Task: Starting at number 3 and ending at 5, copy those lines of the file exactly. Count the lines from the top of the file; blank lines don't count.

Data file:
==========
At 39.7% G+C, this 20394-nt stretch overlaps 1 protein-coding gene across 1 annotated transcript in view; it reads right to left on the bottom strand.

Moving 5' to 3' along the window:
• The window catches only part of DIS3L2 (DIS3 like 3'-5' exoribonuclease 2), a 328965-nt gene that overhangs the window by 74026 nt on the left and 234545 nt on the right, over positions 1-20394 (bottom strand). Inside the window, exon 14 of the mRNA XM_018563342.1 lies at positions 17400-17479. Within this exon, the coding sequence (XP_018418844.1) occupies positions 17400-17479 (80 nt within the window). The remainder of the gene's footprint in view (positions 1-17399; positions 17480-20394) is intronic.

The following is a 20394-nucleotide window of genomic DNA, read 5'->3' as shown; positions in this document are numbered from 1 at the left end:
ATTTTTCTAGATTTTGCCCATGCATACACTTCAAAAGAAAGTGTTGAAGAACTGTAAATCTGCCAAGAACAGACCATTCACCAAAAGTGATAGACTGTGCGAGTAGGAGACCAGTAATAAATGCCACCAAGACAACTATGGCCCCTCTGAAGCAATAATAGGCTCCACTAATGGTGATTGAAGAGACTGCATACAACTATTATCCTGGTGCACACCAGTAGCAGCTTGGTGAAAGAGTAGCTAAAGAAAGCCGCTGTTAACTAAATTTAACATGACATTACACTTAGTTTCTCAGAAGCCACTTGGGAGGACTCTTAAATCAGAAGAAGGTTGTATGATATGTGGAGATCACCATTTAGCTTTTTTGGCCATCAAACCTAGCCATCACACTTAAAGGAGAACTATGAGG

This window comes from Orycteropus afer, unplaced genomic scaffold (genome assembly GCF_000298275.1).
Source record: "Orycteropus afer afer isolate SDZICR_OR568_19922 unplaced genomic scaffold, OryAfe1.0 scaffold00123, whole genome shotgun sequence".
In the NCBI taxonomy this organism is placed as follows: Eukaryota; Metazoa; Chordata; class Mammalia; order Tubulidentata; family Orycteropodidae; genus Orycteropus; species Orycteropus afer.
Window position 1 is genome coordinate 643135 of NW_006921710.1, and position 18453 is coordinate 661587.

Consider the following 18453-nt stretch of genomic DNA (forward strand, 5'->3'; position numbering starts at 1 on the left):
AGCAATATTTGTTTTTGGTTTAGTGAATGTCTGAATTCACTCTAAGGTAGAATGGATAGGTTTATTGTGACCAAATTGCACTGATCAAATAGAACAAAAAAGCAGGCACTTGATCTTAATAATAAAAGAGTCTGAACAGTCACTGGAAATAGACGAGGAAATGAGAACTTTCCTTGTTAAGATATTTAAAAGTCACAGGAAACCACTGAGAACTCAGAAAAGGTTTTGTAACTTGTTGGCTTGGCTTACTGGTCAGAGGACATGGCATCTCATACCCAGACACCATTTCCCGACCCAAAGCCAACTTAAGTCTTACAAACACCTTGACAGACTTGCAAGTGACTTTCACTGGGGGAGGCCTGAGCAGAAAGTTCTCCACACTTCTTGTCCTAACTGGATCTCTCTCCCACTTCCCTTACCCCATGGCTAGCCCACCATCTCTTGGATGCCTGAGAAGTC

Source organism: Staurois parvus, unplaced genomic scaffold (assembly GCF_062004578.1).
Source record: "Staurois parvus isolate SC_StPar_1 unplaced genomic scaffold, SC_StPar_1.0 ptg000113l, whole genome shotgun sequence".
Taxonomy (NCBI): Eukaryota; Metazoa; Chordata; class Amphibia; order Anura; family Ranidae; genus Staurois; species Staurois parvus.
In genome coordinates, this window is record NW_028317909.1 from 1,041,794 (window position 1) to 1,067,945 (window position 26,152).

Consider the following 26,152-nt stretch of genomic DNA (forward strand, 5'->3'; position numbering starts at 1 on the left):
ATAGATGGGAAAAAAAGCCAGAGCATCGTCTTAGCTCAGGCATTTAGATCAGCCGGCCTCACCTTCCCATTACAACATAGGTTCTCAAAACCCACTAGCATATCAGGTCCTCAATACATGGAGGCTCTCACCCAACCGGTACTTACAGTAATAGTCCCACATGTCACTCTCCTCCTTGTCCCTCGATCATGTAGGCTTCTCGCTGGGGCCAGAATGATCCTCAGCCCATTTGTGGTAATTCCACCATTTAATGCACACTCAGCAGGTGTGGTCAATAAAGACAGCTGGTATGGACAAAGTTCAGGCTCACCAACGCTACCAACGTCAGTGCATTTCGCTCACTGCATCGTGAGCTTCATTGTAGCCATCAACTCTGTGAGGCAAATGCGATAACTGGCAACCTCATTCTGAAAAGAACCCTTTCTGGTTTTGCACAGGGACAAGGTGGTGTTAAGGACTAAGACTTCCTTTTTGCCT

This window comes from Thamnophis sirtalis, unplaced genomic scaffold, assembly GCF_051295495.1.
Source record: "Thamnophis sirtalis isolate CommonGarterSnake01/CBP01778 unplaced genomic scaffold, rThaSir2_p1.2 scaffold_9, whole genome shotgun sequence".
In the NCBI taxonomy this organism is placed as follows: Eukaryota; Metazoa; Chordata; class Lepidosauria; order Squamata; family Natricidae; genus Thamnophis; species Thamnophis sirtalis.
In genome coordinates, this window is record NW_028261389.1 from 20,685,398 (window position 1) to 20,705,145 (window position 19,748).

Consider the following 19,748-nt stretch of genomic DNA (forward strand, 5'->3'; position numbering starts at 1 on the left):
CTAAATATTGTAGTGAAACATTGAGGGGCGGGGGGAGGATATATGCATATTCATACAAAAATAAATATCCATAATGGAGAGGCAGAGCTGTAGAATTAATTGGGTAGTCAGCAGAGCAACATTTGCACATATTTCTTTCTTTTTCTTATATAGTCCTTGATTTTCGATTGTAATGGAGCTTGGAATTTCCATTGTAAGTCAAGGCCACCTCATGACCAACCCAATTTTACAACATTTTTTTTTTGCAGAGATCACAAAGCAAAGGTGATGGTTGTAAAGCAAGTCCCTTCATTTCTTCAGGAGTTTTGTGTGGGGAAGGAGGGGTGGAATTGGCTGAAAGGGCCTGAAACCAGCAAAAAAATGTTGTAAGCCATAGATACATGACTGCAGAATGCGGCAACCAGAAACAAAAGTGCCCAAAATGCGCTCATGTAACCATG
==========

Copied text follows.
• The window catches only part of DIS3L2 (DIS3 like 3'-5' exoribonuclease 2), a 328965-nt gene that overhangs the window by 74026 nt on the left and 234545 nt on the right, over positions 1-20394 (bottom strand). Inside the window, exon 14 of the mRNA XM_018563342.1 lies at positions 17400-17479. Within this exon, the coding sequence (XP_018418844.1) occupies positions 17400-17479 (80 nt within the window). The remainder of the gene's footprint in view (positions 1-17399; positions 17480-20394) is intronic.

The following is a 20394-nucleotide window of genomic DNA, read 5'->3' as shown; positions in this document are numbered from 1 at the left end:
ATTTTTCTAGATTTTGCCCATGCATACACTTCAAAAGAAAGTGTTGAAGAACTGTAAATCTGCCAAGAACAGACCATTCACCAAAAGTGATAGACTGTGCGAGTAGGAGACCAGTAATAAATGCCACCAAGACAACTATGGCCCCTCTGAAGCAATAATAGGCTCCACTAATGGTGATTGAAGAGACTGCATACAACTATTATCCTGGTGCACACCAGTAGCAGCTTGGTGAAAGAGTAGCTAAAGAAAGCCGCTGTTAACTAAATTTAACATGACATTACACTTAGTTTCTCAGAAGCCACTTGGGAGGACTCTTAAATCAGAAGAAGGTTGTATGATATGTGGAGATCACCATTTAGCTTTTTTGGCCATCAAACCTAGCCATCACACTTAAAGGAGAACTATGAGG